Today is Independence Day in the United States of America. We’re 235 years old. Not bad, all things considered. It marks the date of our Declaration of Independence from England and the British Empire and states the reasons why this was necessary.
The Declaration was largely written by Thomas Jefferson, who also became our second President, and its first sentence was one of the first times that human rights were proclaimed.
“We hold these truths to be self-evident, that all men are created equal, that they are endowed by their Creator with certain unalienable Rights, that among these are Life, Liberty and the pursuit of Happiness.”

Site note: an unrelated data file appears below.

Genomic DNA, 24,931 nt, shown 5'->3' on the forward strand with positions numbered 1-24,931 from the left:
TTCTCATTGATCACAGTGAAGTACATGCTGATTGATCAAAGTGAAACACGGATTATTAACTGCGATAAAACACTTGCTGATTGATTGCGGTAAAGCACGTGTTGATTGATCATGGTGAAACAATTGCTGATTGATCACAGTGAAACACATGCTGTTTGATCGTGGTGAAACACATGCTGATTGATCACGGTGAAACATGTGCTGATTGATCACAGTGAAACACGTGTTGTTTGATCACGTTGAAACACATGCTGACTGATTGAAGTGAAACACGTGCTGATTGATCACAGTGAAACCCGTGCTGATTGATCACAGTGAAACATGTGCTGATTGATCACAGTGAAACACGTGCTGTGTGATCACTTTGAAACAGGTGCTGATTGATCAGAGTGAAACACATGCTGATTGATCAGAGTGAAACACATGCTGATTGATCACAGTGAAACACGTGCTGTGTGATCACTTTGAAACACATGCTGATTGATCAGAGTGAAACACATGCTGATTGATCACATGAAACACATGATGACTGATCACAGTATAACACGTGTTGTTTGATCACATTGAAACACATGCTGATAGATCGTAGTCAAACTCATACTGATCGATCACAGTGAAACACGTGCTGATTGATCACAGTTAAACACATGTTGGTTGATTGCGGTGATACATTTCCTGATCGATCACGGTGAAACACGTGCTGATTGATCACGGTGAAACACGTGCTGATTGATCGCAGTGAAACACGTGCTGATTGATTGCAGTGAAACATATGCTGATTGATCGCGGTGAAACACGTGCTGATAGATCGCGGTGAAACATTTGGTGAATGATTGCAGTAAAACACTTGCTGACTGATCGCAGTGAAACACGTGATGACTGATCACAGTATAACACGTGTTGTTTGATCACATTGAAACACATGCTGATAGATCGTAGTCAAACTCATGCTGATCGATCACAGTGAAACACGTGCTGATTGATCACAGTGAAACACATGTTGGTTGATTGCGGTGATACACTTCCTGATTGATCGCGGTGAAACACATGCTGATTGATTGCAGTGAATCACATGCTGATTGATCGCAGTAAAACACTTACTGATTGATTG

By way of contrast, the Great Mongolian State in 805 years old this year, counting from 1206, when Chinggis Khan was declared the Great Khan of all the Mongols. There have been difficult times, including a loss of independence more than once, but in 1990 Mongolia had its own Democratic Revolution. The Mongols today enjoy the same basic freedoms as Americans, including freedom of the press and assembly, one of the few Central Asian countries whose citizens can exercise these rights.
Some of who we are as Americans can be traced back to the Mongol Empire. Some of what Mongolia is becoming can be traced to what America has always stood for. It’s obvious to me that our countries should be good friends now and in the future.